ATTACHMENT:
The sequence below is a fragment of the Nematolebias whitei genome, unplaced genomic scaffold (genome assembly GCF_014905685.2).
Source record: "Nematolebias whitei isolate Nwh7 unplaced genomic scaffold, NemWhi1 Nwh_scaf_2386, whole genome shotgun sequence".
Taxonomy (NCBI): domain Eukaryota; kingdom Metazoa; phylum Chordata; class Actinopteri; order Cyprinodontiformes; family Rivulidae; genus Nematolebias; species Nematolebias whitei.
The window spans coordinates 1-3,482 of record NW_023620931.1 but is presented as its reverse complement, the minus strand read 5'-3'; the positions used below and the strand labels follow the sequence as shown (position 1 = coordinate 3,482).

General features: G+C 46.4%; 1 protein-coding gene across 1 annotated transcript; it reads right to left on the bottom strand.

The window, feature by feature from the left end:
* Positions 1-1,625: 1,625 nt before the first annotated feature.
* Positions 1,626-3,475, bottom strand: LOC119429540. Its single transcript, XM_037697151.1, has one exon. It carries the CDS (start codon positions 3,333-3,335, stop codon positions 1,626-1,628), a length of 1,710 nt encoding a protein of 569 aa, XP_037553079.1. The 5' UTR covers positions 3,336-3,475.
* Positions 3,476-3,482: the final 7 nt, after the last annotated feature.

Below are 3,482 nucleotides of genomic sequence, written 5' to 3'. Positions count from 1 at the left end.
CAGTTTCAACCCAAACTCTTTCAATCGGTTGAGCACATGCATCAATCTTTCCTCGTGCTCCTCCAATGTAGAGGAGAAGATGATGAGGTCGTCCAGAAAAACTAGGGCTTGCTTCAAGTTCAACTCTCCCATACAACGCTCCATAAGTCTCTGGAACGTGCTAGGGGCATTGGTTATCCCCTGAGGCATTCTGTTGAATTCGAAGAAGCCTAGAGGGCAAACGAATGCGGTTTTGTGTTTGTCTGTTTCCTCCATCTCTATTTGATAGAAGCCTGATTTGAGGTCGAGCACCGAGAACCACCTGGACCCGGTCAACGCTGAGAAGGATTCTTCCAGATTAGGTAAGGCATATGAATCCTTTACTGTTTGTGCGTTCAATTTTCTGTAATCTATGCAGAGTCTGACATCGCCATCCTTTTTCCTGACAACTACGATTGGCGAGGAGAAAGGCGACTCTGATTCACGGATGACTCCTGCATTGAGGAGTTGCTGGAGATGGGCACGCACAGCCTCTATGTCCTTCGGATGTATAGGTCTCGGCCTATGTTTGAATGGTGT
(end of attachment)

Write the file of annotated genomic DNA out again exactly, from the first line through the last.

The sequence below is a fragment of the Nematolebias whitei genome, unplaced genomic scaffold (genome assembly GCF_014905685.2).
Source record: "Nematolebias whitei isolate Nwh7 unplaced genomic scaffold, NemWhi1 Nwh_scaf_2386, whole genome shotgun sequence".
Taxonomy (NCBI): domain Eukaryota; kingdom Metazoa; phylum Chordata; class Actinopteri; order Cyprinodontiformes; family Rivulidae; genus Nematolebias; species Nematolebias whitei.
The window spans coordinates 1-3,482 of record NW_023620931.1 but is presented as its reverse complement, the minus strand read 5'-3'; the positions used below and the strand labels follow the sequence as shown (position 1 = coordinate 3,482).

General features: G+C 46.4%; 1 protein-coding gene across 1 annotated transcript; it reads right to left on the bottom strand.

The window, feature by feature from the left end:
* Positions 1-1,625: 1,625 nt before the first annotated feature.
* Positions 1,626-3,475, bottom strand: LOC119429540. Its single transcript, XM_037697151.1, has one exon. It carries the CDS (start codon positions 3,333-3,335, stop codon positions 1,626-1,628), a length of 1,710 nt encoding a protein of 569 aa, XP_037553079.1. The 5' UTR covers positions 3,336-3,475.
* Positions 3,476-3,482: the final 7 nt, after the last annotated feature.

Below are 3,482 nucleotides of genomic sequence, written 5' to 3'. Positions count from 1 at the left end.
CAGTTTCAACCCAAACTCTTTCAATCGGTTGAGCACATGCATCAATCTTTCCTCGTGCTCCTCCAATGTAGAGGAGAAGATGATGAGGTCGTCCAGAAAAACTAGGGCTTGCTTCAAGTTCAACTCTCCCATACAACGCTCCATAAGTCTCTGGAACGTGCTAGGGGCATTGGTTATCCCCTGAGGCATTCTGTTGAATTCGAAGAAGCCTAGAGGGCAAACGAATGCGGTTTTGTGTTTGTCTGTTTCCTCCATCTCTATTTGATAGAAGCCTGATTTGAGGTCGAGCACCGAGAACCACCTGGACCCGGTCAACGCTGAGAAGGATTCTTCCAGATTAGGTAAGGCATATGAATCCTTTACTGTTTGTGCGTTCAATTTTCTGTAATCTATGCAGAGTCTGACATCGCCATCCTTTTTCCTGACAACTACGATTGGCGAGGAGAAAGGCGACTCTGATTCACGGATGACTCCTGCATTGAGGAGTTGCTGGAGATGGGCACGCACAGCCTCTATGTCCTTCGGATGTATAGGTCTCGGCCTATGTTTGAATGGTGT